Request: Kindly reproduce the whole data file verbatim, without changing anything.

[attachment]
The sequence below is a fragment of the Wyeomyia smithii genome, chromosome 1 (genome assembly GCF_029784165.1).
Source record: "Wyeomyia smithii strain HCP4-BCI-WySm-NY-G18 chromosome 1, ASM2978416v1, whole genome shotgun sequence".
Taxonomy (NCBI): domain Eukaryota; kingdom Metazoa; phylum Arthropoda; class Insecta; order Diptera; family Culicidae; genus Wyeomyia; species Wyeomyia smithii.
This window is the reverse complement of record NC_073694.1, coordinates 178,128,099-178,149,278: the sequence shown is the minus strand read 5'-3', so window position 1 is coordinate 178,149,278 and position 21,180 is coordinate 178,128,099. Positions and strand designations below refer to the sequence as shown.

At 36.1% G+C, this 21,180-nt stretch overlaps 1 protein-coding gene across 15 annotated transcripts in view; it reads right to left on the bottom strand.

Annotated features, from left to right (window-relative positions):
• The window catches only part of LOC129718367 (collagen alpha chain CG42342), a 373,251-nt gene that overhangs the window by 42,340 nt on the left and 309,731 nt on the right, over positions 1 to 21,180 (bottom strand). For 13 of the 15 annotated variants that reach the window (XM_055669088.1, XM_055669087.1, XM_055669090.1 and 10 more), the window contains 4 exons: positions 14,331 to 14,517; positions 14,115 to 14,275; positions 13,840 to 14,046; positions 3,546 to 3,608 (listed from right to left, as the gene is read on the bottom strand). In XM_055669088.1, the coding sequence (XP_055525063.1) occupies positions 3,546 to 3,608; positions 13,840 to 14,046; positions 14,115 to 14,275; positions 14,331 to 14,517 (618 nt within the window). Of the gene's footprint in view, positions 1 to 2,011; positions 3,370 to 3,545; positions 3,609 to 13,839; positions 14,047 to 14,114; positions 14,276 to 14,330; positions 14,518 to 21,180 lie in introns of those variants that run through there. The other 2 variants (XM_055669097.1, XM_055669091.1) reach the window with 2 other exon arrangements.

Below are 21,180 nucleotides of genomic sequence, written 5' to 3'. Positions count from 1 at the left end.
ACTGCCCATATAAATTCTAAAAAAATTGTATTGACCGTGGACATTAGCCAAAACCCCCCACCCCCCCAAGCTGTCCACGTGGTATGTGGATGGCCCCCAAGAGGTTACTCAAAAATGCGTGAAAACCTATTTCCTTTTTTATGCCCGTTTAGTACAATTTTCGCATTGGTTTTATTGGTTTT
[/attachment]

The sequence below is a fragment of the Wyeomyia smithii genome, chromosome 1 (genome assembly GCF_029784165.1).
Source record: "Wyeomyia smithii strain HCP4-BCI-WySm-NY-G18 chromosome 1, ASM2978416v1, whole genome shotgun sequence".
Taxonomy (NCBI): domain Eukaryota; kingdom Metazoa; phylum Arthropoda; class Insecta; order Diptera; family Culicidae; genus Wyeomyia; species Wyeomyia smithii.
This window is the reverse complement of record NC_073694.1, coordinates 178,128,099-178,149,278: the sequence shown is the minus strand read 5'-3', so window position 1 is coordinate 178,149,278 and position 21,180 is coordinate 178,128,099. Positions and strand designations below refer to the sequence as shown.

At 36.1% G+C, this 21,180-nt stretch overlaps 1 protein-coding gene across 15 annotated transcripts in view; it reads right to left on the bottom strand.

Annotated features, from left to right (window-relative positions):
• The window catches only part of LOC129718367 (collagen alpha chain CG42342), a 373,251-nt gene that overhangs the window by 42,340 nt on the left and 309,731 nt on the right, over positions 1 to 21,180 (bottom strand). For 13 of the 15 annotated variants that reach the window (XM_055669088.1, XM_055669087.1, XM_055669090.1 and 10 more), the window contains 4 exons: positions 14,331 to 14,517; positions 14,115 to 14,275; positions 13,840 to 14,046; positions 3,546 to 3,608 (listed from right to left, as the gene is read on the bottom strand). In XM_055669088.1, the coding sequence (XP_055525063.1) occupies positions 3,546 to 3,608; positions 13,840 to 14,046; positions 14,115 to 14,275; positions 14,331 to 14,517 (618 nt within the window). Of the gene's footprint in view, positions 1 to 2,011; positions 3,370 to 3,545; positions 3,609 to 13,839; positions 14,047 to 14,114; positions 14,276 to 14,330; positions 14,518 to 21,180 lie in introns of those variants that run through there. The other 2 variants (XM_055669097.1, XM_055669091.1) reach the window with 2 other exon arrangements.

Below are 21,180 nucleotides of genomic sequence, written 5' to 3'. Positions count from 1 at the left end.
ACTGCCCATATAAATTCTAAAAAAATTGTATTGACCGTGGACATTAGCCAAAACCCCCCACCCCCCCAAGCTGTCCACGTGGTATGTGGATGGCCCCCAAGAGGTTACTCAAAAATGCGTGAAAACCTATTTCCTTTTTTATGCCCGTTTAGTACAATTTTCGCATTGGTTTTATTGGTTTT